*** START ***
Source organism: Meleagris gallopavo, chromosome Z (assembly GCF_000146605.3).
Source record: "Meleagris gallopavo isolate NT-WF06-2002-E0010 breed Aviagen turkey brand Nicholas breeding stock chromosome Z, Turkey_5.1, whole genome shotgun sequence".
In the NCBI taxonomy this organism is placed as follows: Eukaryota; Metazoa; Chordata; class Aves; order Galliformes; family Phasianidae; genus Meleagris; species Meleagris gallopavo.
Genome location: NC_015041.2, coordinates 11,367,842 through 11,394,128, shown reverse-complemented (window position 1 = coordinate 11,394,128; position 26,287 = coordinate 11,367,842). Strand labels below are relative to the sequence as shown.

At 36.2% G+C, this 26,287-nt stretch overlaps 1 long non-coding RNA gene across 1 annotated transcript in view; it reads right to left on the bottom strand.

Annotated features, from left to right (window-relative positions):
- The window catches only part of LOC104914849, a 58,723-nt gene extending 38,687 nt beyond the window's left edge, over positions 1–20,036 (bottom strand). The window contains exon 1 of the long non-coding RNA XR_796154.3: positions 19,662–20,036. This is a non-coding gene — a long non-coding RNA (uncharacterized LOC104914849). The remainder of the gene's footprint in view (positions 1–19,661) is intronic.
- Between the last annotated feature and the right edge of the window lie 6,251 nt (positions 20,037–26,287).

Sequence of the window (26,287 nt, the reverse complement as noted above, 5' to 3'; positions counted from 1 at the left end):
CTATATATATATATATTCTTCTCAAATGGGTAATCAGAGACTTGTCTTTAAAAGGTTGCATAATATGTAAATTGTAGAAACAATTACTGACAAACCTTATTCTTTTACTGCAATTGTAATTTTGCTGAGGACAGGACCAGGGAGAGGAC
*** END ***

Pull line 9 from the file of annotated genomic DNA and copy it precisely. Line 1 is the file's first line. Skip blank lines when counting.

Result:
Sequence of the window (26,287 nt, the reverse complement as noted above, 5' to 3'; positions counted from 1 at the left end):